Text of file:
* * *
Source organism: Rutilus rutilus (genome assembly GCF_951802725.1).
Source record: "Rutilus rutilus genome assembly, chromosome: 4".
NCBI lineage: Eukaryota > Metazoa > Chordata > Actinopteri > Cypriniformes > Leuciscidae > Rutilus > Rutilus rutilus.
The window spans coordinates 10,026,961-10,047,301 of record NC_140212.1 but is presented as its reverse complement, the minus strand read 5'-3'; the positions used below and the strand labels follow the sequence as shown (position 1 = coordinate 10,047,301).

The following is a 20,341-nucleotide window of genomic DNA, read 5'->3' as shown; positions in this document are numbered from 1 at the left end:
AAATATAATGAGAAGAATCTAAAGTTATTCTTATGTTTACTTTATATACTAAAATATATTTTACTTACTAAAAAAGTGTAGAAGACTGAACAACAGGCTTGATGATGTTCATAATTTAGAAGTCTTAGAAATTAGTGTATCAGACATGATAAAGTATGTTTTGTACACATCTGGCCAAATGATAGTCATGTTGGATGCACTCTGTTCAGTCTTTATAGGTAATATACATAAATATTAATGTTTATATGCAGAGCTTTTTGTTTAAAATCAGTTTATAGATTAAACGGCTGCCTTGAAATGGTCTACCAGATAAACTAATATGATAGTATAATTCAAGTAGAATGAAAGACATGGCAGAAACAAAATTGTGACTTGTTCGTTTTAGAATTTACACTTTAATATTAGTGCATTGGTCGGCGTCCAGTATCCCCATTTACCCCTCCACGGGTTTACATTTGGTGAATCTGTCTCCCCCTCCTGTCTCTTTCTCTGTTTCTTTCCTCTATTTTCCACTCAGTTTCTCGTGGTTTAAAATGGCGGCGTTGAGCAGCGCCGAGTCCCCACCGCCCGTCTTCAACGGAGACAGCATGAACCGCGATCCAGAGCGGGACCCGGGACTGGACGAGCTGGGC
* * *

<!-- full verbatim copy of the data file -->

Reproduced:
Source organism: Rutilus rutilus (genome assembly GCF_951802725.1).
Source record: "Rutilus rutilus genome assembly, chromosome: 4".
NCBI lineage: Eukaryota > Metazoa > Chordata > Actinopteri > Cypriniformes > Leuciscidae > Rutilus > Rutilus rutilus.
The window spans coordinates 10,026,961-10,047,301 of record NC_140212.1 but is presented as its reverse complement, the minus strand read 5'-3'; the positions used below and the strand labels follow the sequence as shown (position 1 = coordinate 10,047,301).

The following is a 20,341-nucleotide window of genomic DNA, read 5'->3' as shown; positions in this document are numbered from 1 at the left end:
AAATATAATGAGAAGAATCTAAAGTTATTCTTATGTTTACTTTATATACTAAAATATATTTTACTTACTAAAAAAGTGTAGAAGACTGAACAACAGGCTTGATGATGTTCATAATTTAGAAGTCTTAGAAATTAGTGTATCAGACATGATAAAGTATGTTTTGTACACATCTGGCCAAATGATAGTCATGTTGGATGCACTCTGTTCAGTCTTTATAGGTAATATACATAAATATTAATGTTTATATGCAGAGCTTTTTGTTTAAAATCAGTTTATAGATTAAACGGCTGCCTTGAAATGGTCTACCAGATAAACTAATATGATAGTATAATTCAAGTAGAATGAAAGACATGGCAGAAACAAAATTGTGACTTGTTCGTTTTAGAATTTACACTTTAATATTAGTGCATTGGTCGGCGTCCAGTATCCCCATTTACCCCTCCACGGGTTTACATTTGGTGAATCTGTCTCCCCCTCCTGTCTCTTTCTCTGTTTCTTTCCTCTATTTTCCACTCAGTTTCTCGTGGTTTAAAATGGCGGCGTTGAGCAGCGCCGAGTCCCCACCGCCCGTCTTCAACGGAGACAGCATGAACCGCGATCCAGAGCGGGACCCGGGACTGGACGAGCTGGGC